Microparticles created by new 3-D fabrication method could release drugs or vaccines long after injection.
Anne Trafton | MIT News
MIT engineers have invented a new 3-D fabrication method that can generate a novel type of drug-carrying particle that could allow multiple doses of a drug or vaccine to be delivered over an extended time period with just one injection.
The new microparticles resemble tiny coffee cups that can be filled with a drug or vaccine and then sealed with a lid. The particles are made of a biocompatible, FDA-approved polymer that can be designed to degrade at specific times, spilling out the contents of the “cup.”
Engineers at the University of California San Diego (UC San Diego) have developed a stretchy fuel cell that is powered by sweat. The ‘epidermal biofuel cells’ stick to the wearer’s skin and can power devices like LEDs and Bluetooth radios.
Fuel cells work by turning the chemical energy in hydrogen-based fuels into electrical energy when the fuel is exposed to oxygen. The chemical reaction takes place at the fuel cell’s electrodes and produce electrically charged particles. These are carried from one electrode to the other, completing the circuit and producing a current.
Combining chemistry, advanced materials and electronic interfaces, the team have made an exciting breakthrough. Their new cells can generate 10 times the power per surface area than any existing wearable biofuel cells.
Dating back to the 1600s, chemical engineers have changed the world. The industry’s roots lie in the ancient practice of alchemy, before a shift towards modern-age chemistry. While they never quite turned lead into gold, early alchemists did lead the way in manufacturing handy chemicals like sulphuric and hydrochloric acid.
Two hundred years later, George E Davis made a name for the industry with a revolutionary book. In “A Handbook of Chemical Engineering”, he noted the defining characteristics of ‘the chemical engineer’, and made the case for their distinction from chemists.
In just one hour, our sun provides enough energy to supply the world’s electricity for an entire year. This, and many other arguments for solar energy, have made their way into people’s awareness since the 1960s. More recently, concerns over our changing climate have led to an increased interest. Yet solar power has still not been fully embraced. At the time of writing, solar power accounts for a meager 1% of total global energy production.
The technology to capture solar energy exists. Additionally, cheaper and more efficient solar cells are racing their way to industrialization., But ‘more efficient’ doesn’t always ensure adoption by consumers, homeowners and cityscapes. More importantly, adopting a green technology doesn’t always ensure green behavior by the those who use it!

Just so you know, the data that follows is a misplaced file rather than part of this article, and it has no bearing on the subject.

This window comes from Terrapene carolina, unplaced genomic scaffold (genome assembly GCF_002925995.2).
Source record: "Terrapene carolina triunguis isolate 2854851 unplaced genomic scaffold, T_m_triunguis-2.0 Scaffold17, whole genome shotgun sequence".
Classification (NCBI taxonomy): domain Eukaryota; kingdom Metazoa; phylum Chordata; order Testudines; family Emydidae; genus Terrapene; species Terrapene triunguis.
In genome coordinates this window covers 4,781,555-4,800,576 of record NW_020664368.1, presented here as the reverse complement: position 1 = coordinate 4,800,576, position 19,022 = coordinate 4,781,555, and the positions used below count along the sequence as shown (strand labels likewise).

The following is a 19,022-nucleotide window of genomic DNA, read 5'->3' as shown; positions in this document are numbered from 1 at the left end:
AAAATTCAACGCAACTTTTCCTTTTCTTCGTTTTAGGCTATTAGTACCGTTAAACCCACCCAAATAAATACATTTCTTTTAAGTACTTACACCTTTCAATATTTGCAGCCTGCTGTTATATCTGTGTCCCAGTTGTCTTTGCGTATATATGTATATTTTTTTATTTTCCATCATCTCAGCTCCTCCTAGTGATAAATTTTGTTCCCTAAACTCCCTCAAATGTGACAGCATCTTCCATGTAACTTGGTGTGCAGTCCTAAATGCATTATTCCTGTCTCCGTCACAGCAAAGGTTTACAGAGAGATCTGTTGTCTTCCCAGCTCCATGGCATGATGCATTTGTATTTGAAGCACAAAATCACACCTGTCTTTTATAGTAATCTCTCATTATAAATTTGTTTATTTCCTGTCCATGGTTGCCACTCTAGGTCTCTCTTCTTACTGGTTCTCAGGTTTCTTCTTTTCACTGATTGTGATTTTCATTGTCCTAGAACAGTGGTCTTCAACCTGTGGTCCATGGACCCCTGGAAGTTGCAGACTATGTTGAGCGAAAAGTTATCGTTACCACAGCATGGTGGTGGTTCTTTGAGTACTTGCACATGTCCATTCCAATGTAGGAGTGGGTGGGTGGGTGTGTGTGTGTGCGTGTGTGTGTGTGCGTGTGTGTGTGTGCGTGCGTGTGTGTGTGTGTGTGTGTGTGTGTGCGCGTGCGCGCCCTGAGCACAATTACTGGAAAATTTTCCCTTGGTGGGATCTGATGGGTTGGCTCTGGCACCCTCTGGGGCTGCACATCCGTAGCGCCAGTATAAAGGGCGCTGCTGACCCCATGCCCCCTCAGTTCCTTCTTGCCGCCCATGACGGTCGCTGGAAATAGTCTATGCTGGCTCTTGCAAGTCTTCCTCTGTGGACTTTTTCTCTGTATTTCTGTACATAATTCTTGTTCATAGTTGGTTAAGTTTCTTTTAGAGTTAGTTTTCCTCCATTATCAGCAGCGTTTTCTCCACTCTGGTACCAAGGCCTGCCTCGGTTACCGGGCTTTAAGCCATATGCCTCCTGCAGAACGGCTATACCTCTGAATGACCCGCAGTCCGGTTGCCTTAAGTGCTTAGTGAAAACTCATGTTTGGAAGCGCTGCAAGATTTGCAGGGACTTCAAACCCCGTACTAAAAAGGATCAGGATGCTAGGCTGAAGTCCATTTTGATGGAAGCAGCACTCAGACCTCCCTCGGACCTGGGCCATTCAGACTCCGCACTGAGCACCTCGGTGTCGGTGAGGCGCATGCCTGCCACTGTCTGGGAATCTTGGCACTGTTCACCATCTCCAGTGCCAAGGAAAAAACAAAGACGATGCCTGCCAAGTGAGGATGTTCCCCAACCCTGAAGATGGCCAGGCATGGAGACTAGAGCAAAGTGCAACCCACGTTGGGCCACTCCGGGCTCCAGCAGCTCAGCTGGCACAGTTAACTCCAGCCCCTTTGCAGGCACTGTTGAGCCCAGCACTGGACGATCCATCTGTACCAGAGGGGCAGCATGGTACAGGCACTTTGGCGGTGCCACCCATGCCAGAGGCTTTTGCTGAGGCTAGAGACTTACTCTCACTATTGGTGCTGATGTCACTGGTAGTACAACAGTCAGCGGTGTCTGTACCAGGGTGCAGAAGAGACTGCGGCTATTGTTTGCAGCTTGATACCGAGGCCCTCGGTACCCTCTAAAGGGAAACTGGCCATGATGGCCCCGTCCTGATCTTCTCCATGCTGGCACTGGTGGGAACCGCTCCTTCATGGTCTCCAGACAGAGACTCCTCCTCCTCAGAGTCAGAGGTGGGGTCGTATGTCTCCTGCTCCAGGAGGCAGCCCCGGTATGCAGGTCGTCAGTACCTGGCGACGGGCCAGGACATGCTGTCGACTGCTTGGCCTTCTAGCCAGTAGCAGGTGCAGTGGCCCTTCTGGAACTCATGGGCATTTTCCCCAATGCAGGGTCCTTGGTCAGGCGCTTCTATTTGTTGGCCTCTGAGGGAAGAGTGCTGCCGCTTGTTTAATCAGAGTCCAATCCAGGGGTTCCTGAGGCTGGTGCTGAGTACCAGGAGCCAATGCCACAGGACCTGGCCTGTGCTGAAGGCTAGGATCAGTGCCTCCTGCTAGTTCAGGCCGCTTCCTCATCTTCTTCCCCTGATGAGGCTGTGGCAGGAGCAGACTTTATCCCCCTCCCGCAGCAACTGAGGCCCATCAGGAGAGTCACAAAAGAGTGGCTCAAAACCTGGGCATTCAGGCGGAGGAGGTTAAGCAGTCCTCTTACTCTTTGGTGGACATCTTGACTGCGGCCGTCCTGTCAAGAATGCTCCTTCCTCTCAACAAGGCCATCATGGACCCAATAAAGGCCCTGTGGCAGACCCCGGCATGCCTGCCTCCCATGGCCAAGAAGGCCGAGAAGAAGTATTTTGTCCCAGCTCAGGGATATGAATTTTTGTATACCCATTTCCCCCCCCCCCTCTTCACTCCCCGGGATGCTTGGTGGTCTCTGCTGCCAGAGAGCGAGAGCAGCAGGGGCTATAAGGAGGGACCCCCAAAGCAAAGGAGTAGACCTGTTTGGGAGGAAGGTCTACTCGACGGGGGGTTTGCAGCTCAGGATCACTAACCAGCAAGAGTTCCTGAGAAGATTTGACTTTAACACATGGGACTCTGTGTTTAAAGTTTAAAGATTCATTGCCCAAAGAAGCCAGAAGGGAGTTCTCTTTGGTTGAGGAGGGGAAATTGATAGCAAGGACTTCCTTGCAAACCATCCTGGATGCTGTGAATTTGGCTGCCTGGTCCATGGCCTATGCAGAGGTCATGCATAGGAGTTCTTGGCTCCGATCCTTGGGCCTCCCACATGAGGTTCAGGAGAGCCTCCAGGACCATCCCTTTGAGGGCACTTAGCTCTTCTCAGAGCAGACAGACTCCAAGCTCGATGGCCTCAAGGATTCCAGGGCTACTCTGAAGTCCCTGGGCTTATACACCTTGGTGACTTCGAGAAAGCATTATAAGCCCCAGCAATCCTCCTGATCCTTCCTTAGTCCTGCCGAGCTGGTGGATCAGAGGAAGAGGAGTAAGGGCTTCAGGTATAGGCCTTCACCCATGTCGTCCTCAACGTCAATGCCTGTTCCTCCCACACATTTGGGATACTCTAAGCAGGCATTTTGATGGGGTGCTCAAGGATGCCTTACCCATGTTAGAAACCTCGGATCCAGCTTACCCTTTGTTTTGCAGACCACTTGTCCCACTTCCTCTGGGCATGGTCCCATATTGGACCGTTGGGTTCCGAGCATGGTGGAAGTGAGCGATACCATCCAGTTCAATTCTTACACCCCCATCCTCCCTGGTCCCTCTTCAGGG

Engineers from Georgia Tech and Emory University have designed a staircase that takes the load off when climbing up to bed. The energy-recycling steps store up the energy of people heading downstairs and use it to give them a boost on the way back up.
Loaded with springs and equipped with pressure sensors, steps sink to meet those below when they detect footsteps. The step then locks into place, storing the energy generated by the user’s bodyweight compressing the springs inside.
Edging along fences and creeping up walls, climbing plants send out tendrils in search of the sunniest spots in the garden.
In the lab, researchers have replicated the movements of nature countless times. Robots can walk, run and jump. They have even learned how to swim. Now, a team of mechanical engineers from Stanford University have taken inspiration for their latest robot from climbing plants. Following the lead of creepers such as ivy, the soft robot shoots out a tendril to ‘grow’ itself forwards.
The concept behind the idea is very simple and uses a process called ‘eversion’. The robot itself is a tube of soft plastic, folded inside itself. (Think of those slippery ‘water snake’ toys from the 90s!). As pressurised air fills the tube, the folded material turns the right way out, propelling the tip forwards.
Dr Stephen Hicks started OxSight from his lab at the University of Oxford. He set out to develop a wearable prosthetic for people with visual impairments. Twelve months later, the product is getting ready to go to market.
Unlike many start-ups and spin out companies, Oxsight has a very specialised audience. The product’s target audience are those registered as legally blind. Its unique selling point is that the smart specs’ technology can allow people to see again.
As a society, we increasingly rely on digital technologies in most aspects of our life, such as social media and online banking. These technologies have had a significant impact on our personal and business interactions.
However, what can be less obvious is the extent to which digital technologies underpin critical services, whose failure can lead to human harm. These ‘safety-critical systems’ have traditionally been dominated by aviation, rail and nuclear power generation; all industries with an impressive track record in achieving high levels of safety.